When a band isn’t firing on all cylinders an audience picks up on that pretty fast. Paint by numbers performances don’t build excitement or create demand to hear more.
There’s a business adage that says: Your shop’s reputation is determined by the most careless piece of work you allow to go out your door.
Something to think about. And something you apparently get. Unfortunately, some of your bandmates either don’t get it, or have simply chosen not to.
Hire a 2nd guitarist. One who is more interested in learning the songs you want to do.
Then see how your old guitarist responds to this competition. It might light a fire under his butt or it might piss him off and make him quit.
Either way you still have at least one guitarist and you changed the current chemistry.
Dude you can quit anything.
Go join a better band.
I play in some bands that I lead.
I play in some bands that I sing and play bass.
I play in some bands that I simply play bass.
Become as busy as your other band members.
If this band is not fulfilling your needs then you already know what you must do.
Start with the drummer.
This accurately describes what I feel the main problem with our band is.
Trying to impose changes rarely works and in your situation with guys who are good enough to be playing in multiple bands, it's even less likely to work.
The idea of a band meeting to lay your cards on the table and outline the changes you need makes some sense. Something like 'Look guys, this is the direction I need to take. Could you guys make these changes'? Sounds like you have the right drummer.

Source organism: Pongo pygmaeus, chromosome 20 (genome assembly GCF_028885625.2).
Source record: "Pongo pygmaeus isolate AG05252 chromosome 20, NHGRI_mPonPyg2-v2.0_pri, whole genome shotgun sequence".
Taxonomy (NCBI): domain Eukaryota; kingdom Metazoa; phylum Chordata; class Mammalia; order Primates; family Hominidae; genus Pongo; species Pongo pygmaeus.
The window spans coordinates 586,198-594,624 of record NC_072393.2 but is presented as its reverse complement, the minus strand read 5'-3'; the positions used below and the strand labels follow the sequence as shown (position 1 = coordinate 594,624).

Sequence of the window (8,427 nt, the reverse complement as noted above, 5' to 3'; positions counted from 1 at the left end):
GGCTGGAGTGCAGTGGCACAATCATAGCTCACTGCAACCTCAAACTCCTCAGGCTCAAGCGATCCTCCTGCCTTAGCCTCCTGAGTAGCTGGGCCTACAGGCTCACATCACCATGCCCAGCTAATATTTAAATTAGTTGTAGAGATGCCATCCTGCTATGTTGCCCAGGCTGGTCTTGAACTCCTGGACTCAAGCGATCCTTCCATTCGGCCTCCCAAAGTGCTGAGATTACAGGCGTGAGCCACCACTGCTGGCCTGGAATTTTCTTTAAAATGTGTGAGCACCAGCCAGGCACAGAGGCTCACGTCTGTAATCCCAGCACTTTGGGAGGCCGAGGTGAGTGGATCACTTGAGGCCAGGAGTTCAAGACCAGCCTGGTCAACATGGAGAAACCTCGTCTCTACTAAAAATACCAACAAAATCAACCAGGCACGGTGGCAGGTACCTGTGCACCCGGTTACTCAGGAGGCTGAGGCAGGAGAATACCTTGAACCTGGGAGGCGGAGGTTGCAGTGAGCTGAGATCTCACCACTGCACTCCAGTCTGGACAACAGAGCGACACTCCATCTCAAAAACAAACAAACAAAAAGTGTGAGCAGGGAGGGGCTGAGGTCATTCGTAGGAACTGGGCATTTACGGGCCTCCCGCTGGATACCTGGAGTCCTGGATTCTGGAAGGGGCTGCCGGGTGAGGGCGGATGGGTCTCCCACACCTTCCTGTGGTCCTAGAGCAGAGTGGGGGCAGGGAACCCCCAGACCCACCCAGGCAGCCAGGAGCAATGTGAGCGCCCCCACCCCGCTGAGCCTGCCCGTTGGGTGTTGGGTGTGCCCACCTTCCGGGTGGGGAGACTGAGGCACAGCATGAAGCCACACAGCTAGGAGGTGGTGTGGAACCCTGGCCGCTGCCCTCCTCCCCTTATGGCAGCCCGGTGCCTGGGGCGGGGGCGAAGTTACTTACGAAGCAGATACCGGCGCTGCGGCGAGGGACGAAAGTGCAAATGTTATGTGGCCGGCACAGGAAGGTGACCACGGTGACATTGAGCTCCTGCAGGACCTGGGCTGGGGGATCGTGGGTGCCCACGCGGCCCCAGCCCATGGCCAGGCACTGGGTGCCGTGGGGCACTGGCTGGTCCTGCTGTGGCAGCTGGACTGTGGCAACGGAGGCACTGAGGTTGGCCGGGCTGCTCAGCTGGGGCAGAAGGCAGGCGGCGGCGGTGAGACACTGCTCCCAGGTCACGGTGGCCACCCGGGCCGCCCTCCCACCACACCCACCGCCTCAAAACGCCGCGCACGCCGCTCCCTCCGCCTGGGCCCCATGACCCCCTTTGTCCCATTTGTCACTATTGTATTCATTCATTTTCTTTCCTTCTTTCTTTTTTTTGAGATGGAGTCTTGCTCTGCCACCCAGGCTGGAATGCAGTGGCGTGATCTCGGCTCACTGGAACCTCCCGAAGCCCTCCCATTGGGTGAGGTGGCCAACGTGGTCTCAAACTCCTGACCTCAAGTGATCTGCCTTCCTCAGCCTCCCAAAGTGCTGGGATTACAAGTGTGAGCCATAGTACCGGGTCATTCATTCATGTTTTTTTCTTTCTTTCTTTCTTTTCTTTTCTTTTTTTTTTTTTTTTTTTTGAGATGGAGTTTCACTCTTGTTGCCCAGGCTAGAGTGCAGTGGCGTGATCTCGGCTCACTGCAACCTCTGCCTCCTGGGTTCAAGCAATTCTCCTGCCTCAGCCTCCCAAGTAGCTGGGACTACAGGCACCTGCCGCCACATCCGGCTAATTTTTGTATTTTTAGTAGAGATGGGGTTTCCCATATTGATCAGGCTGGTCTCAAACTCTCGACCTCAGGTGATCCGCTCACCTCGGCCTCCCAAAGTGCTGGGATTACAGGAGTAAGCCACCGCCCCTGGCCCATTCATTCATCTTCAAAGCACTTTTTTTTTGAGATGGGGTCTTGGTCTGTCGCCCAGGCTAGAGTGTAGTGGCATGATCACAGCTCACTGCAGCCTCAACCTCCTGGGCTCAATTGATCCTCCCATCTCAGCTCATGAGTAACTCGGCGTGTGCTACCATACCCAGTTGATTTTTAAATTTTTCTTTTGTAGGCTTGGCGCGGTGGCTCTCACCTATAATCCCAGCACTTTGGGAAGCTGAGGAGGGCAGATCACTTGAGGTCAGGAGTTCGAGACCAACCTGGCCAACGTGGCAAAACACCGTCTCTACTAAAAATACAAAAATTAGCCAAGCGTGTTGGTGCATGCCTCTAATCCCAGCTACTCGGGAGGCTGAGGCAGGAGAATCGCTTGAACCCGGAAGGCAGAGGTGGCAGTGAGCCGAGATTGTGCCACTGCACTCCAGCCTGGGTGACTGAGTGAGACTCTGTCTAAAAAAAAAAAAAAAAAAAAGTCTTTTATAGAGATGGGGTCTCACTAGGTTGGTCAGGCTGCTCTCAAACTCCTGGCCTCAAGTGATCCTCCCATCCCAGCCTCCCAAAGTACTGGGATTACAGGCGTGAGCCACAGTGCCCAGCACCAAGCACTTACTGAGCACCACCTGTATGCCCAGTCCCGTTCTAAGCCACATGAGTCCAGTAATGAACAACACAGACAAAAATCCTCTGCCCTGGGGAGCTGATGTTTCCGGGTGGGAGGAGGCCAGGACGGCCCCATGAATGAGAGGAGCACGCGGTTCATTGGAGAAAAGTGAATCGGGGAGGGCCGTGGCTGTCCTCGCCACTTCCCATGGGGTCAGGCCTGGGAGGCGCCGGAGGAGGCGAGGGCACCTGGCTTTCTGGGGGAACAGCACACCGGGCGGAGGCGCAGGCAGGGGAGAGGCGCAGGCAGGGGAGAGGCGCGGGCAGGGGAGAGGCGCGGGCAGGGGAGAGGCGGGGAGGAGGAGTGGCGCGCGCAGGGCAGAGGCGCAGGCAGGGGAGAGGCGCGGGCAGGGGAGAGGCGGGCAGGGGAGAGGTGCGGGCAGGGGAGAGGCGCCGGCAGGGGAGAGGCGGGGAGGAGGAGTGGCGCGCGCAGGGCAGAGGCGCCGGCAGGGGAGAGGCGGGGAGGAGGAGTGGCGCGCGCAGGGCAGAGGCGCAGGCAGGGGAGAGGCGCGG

Bottom line: you've said a few times in this thread that you believe you can lead a band to better results with the right personnel. That means you have a vision and it sounds to me like you know what you're doing. You have to try and execute on your vision as leader or else you'll regret it.
The problem with this is that I believe that the better cover bands in our area are made up of members that play in one band and focus on making that one band better. I have played in multiple bands before, and it is a great way to fill up your calendar with gigs. However, I am at a point where I would rather be in one really good band and focus on that.
I grew up in Melbourne, Australia where the way to go was to form a band and knuckle down to make that band a working concern. There wasn’t really a club scene at all. We played in pubs all over the city and suburbs with a few out of town pub gigs too.
Then I moved to Sydney where the scene was totally different. Sydney has a huge club scene but not like you’d imagine. The clubs are returned services clubs and football clubs financed largely by poker machines. They are fairly big concerns and have very good auditoriums that used to (not much these days) provide weekly entertainment such as floor shows and cabaret as well as dance music.
Musicians worked at various venues as hired guns and the idea of making a band successful was just not a thing. This was a revelation to me but not in a good way. I was forever looking to find musicians who would commit but it was never going to happen.
Since coming to Talkbass I am astounded at the number of players who work in multiple bands rather than work hard to make one band with an identity of it’s own, successful.
You will never get total commitment from the hired gun type of musician. They will always think in a mercenary way about what is best for them.
Blow it up, start again and vet the type of players you decide to go with. Work ethic is as important, perhaps even more so than virtuosity.
Sorry to hear that.
This isn’t the sort if thing I wanted to be right about when I commented earlier.
Had enough now? Move on. Find pro players and rock on.